(i) Objectively Assessed Housing Need; it was concluded that the City Council’s existing evidence was non NPPF / PPG compliant. The housing requirement should be 112,000, far higher than the City Councils estimate of 84,000. This higher target includes upward adjustment so that labour force supply can match projected job growth, and worsening market signals including affordability and overcrowding.

(ii) Sustainability Appraisal; the inspector confirmed that there was a breach of the SA Directive and that the Birmingham Development Plan (BDP) had failed to provide reasons for selecting two strategic development sites which would be removed from the Green Belt. There was also no explanation of the change between considering a range of between 5-10,000 dwellings for an SUE and the preferred option of 5,000 dwellings. 

(iii) Duty to Co-Operate; the first of the two tests have been passed however there is a considerable amount of work required by Birmingham City Council if they’re to pass the second test ‘soundness’ in respect of the outcome of co-operation. The inspector suggests a mechanism is required to ensure that the unmet need is met however he cannot specify how much land should be allocated by other LPAs nor can he await other plans being adopted. However he has requested the Stage 3 report of the Strategic Housing Needs Study (SHNS) for the re-opening of the examination so that the scale of the need and the extent to which it can be met is ‘definitively established’.

Local Enterprise Partnerships (LEPs) are seen by many as a vehicle in which to deal with unmet needs so as to satisfy the legal requirements under the DtC. The Greater Birmingham and Solihull Local Enterprise Partnership (GBSLEP) have been preparing a Spatial Plan for Recovery and Growth (SPRG), underpinned by an evidence base comprising of a Joint Strategic Housing Needs Study (SHNS), Employment Land Study and Sustainability Appraisal (SA). The work must be applauded however as a non-statutory body the evidence will never be properly assessed / tested.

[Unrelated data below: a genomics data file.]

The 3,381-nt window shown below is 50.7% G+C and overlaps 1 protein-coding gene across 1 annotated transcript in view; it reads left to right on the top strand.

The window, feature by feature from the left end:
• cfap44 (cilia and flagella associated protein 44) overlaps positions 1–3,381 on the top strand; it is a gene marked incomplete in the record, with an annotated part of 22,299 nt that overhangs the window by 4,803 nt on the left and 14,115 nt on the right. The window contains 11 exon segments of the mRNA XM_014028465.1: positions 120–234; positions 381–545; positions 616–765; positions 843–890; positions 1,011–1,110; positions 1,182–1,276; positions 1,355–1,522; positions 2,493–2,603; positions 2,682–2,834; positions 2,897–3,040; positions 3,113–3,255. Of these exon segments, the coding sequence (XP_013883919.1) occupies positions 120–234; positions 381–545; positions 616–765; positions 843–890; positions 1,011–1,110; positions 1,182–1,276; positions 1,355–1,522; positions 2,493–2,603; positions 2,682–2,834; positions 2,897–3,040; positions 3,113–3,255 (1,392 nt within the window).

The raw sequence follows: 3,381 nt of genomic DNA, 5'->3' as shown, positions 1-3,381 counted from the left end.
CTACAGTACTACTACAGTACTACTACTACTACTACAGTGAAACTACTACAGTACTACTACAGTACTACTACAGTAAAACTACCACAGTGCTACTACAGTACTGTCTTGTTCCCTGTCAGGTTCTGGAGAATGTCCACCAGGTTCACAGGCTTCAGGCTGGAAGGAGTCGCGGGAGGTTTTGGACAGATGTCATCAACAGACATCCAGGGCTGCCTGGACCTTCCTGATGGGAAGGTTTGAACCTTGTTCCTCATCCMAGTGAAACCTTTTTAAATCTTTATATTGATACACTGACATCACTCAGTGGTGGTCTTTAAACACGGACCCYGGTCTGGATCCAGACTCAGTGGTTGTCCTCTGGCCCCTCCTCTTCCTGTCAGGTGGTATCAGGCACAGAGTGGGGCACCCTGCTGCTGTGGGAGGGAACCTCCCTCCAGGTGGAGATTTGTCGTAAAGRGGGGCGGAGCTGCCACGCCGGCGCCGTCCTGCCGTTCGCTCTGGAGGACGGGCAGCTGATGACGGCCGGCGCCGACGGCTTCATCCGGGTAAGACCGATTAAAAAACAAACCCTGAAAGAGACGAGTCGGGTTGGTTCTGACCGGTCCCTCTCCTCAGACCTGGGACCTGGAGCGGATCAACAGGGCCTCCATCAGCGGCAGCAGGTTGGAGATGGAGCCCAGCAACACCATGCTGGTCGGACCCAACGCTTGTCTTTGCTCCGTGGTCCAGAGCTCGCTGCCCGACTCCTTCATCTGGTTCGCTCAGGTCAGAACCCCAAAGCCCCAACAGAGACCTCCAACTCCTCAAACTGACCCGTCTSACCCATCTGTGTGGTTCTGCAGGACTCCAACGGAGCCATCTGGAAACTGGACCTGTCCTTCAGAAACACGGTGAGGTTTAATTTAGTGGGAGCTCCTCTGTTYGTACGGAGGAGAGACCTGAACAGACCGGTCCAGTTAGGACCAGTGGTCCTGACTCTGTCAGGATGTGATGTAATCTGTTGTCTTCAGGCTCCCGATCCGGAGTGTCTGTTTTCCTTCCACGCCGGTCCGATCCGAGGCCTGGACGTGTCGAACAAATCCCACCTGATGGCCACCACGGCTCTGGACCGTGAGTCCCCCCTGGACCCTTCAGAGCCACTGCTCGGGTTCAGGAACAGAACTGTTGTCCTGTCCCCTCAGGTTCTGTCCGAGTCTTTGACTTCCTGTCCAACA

Many of the LAs within the region, whom have plans well advanced, are suggesting that they’ll agree to an early review if more land is required to accommodate the needs arising from Birmingham. It would appear that this is being endorsed by planning inspectors i.e. Lichfield, report available for download here. If LAs subsequently fail to review plans in a timely fashion then their housing policies would become out of date and a case could be argued for the release of additional land. This argument does however become somewhat academic and rather pointless given that Green Belt policy will prevail and this will be the same within many of the City Regions if the same stance is taken.

So where precisely does this leave us?